Currently, there are 6.7 million acres enrolled in the Prairie Pothole Region, which ranks first on DU's high-priority habitat list. The USDA makes annual rental payments based on the agriculture rental value of the land, and provides cost-share assistance for up to 50 percent of the participant's costs in establishing approved conservation practices. Participants compete nationally through a process that utilizes an Environmental Benefits Index to enroll in CRP contracts and receive an annual rental payment for 10 to 15 years.
Ducks Unlimited supports Asian Carp Ecological Separation Study bills introduced in Congress
Recently, the U.S. Senate Energy and Natural Resources Committee's Water and Power Subcommittee held a "carp crisis" hearing on the heels of the introduction of the Permanent Provision of Asian Carp Act. The "Carp Act" was introduced in the U.S. Senate by Sens. Debbie Stabenow (MI) and Richard Durbin (IL), and in the U.S. House of Representatives by Rep. Dave Camp (MI).
The legislation will require the U.S. Army Corps of Engineers to conduct an expedited study to determine the best way to permanently separate the Mississippi River and Great Lakes basins. The watersheds are being threatened by the introduction of invasive Asian carp, including silver, bighead, grass and black carp, which could disrupt fish and wildlife habitats in the Great Lakes forever.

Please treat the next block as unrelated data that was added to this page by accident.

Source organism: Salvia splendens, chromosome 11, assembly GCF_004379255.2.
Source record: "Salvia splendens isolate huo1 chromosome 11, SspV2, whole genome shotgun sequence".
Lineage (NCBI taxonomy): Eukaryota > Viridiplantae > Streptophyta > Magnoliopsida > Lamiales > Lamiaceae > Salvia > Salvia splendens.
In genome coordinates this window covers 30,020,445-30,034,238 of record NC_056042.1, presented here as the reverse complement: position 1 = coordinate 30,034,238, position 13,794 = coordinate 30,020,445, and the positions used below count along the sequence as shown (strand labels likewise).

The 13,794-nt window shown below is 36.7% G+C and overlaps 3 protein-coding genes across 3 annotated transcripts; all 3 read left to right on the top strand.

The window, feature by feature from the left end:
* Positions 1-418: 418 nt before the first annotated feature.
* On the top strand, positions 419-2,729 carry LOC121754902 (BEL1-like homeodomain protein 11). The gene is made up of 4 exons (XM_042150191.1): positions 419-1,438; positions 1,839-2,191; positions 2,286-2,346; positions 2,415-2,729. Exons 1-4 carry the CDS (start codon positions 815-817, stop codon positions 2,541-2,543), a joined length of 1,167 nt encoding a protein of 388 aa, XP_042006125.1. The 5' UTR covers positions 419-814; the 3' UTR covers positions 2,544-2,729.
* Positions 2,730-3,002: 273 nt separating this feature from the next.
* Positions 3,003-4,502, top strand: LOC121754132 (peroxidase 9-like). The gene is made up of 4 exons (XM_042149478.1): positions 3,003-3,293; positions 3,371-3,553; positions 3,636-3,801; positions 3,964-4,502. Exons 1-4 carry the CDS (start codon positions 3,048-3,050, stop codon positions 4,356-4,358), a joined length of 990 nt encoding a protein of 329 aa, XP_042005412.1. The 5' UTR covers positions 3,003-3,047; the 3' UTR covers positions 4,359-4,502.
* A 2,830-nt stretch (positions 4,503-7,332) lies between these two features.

Ducks Unlimited supports the introduction of the legislation because Asian carp have great potential to disrupt aquatic vegetation and wetlands important to waterfowl and other wildlife, which would negatively impact fish and wildlife populations and recreational use by citizens throughout the United States. Hunting, fishing and wildlife observation generates approximately $18 billion in annual revenues to the Great Lakes region.
Asian carp jumping out of Great Lakes waters
The legislation will examine engineering solutions to separate the two watersheds, taking into consideration a wide range of factors including flooding, wastewater and storm water infrastructure, waterway safety and commercial and recreational boat traffic. Generated recommendations from the committee will be communicated to Congress and the president no later than 18 months after study initiation, with a draft report due in six months.
"DU is pleased to see Congress initiate quick action on ways to prevent Asian carp from entering the Great Lakes," said Gildo Tori, director of public policy at DU's Great Lakes/Atlantic Regional Office. "We are very grateful for the leadership of Sens. Stabenow and Durbin and Congressman Camp that will expedite the ecological separation of these two major watersheds, which many Great Lakes organizations support."
DU represented at first-annual Governors Sportsmen's Caucus